I'm a high school sophomore and I have been interested in Interactive Theorem Proving for a year or two. I found it extremely hard for my peers (lack of knowledge in mathematical logic, type theories or functional programming) to learn how to use these mainstream coding-based proof assistants (e.g. Lean 3/4, Coq, Isabelle and so on). Understanding the logical foundations of them (e.g. HoTT, CiC, HOL) is far more difficult.

(I have learned Lean+Coq a bit, which already took me a long time to read tutorials, digest and practice. It's a steep learning curve with high cost and long cycle!)

I'm wondering if anyone have (or planned to) developed a graphical front-end for a/some proof assistant(s) that is easy to learn (even by my peers, just like Scratch).

As checking the correctness of maths reasoning is a typical daily task of teachers and students in secondary schools, if there exists a user interface that wraps the existing system into easy-to-learn applications, maybe these kinds of advanced and cutting-edge technologies can benefit basic education a lot.

(But I haven't seen any such attempt.(applying ITP to secondary maths education) Is this because no one has tried it, or is there another reason?)

I know the The Incredible Proof Machine, which is possibly the easiest prover to learn. But it's also too simple to tackle complex maths concepts.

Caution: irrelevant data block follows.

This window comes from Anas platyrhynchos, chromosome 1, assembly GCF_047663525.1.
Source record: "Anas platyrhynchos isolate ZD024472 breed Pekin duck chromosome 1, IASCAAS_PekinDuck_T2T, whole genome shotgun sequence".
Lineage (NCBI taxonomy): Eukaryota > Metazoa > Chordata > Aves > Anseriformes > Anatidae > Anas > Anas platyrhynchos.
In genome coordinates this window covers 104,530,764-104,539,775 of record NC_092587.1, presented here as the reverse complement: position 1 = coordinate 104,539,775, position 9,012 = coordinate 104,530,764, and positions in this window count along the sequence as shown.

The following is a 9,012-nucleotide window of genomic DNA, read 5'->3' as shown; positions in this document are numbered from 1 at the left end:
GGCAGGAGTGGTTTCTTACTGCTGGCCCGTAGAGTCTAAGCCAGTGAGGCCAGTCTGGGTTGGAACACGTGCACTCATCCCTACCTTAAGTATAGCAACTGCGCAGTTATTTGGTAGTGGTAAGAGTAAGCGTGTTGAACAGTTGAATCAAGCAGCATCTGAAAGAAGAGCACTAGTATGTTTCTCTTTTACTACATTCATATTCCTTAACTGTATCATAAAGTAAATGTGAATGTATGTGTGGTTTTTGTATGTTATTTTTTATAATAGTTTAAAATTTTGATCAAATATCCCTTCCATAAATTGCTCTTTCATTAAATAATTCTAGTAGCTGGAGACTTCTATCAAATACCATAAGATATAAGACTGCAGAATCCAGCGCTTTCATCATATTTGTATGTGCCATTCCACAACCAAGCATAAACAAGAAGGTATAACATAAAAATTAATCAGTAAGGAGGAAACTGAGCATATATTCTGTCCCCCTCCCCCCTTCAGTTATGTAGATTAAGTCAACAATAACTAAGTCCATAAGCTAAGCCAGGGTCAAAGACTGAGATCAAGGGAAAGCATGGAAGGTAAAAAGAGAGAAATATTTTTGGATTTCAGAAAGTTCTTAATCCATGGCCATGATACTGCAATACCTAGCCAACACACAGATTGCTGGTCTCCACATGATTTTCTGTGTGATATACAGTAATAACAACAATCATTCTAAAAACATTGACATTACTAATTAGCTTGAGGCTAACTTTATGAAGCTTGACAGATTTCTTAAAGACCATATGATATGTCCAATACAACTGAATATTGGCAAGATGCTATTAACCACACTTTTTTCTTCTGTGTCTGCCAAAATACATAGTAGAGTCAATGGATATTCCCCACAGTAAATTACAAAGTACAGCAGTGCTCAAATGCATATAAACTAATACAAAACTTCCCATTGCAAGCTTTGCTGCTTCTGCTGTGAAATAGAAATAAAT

I know the Holbert, which claimed designed as an educational tool. But it seems that Holbert is more suitable for Programming Languages courses. And I think its GUI for ITP is not straightforward enough.

Other graphical provers I know, including HolPy, homotopy.io and this one, can't meet the requirements to be used in basic maths education as well. (in my opinion)

From my perspective, combining an IPM-like flowchart editor, Scratch-like tactic builder and Lean's mathlib will form an ideal ITP GUI for teens.

  • $\begingroup$ My two cents is that logic is inherently hard. Sure, making the installation simpler or code completion better will improve learning experiences. But the core difficulty is just there, and once you get past that the skill is yours. $\endgroup$
    – Trebor
    Commented Dec 30, 2022 at 11:18

1 Answer 1


It is quite old and I’m not sure it still runs, but you can look at MathXpert. It is a GUI proof assistant for algebra and calculus.

  • $\begingroup$ I have downloaded it and had a try. I think it's more a CAS with step-by-step interaction than a "proof assistant". It lacks extensibility. But I like its "selection+choose_operation" style. Maybe It can be a reference for further ITP-GUI development. Thanks! $\endgroup$
    – Chesium
    Commented Dec 31, 2022 at 8:52

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